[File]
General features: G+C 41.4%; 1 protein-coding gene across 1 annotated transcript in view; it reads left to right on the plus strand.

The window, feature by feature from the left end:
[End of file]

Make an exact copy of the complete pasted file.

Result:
General features: G+C 41.4%; 1 protein-coding gene across 1 annotated transcript in view; it reads left to right on the plus strand.

The window, feature by feature from the left end: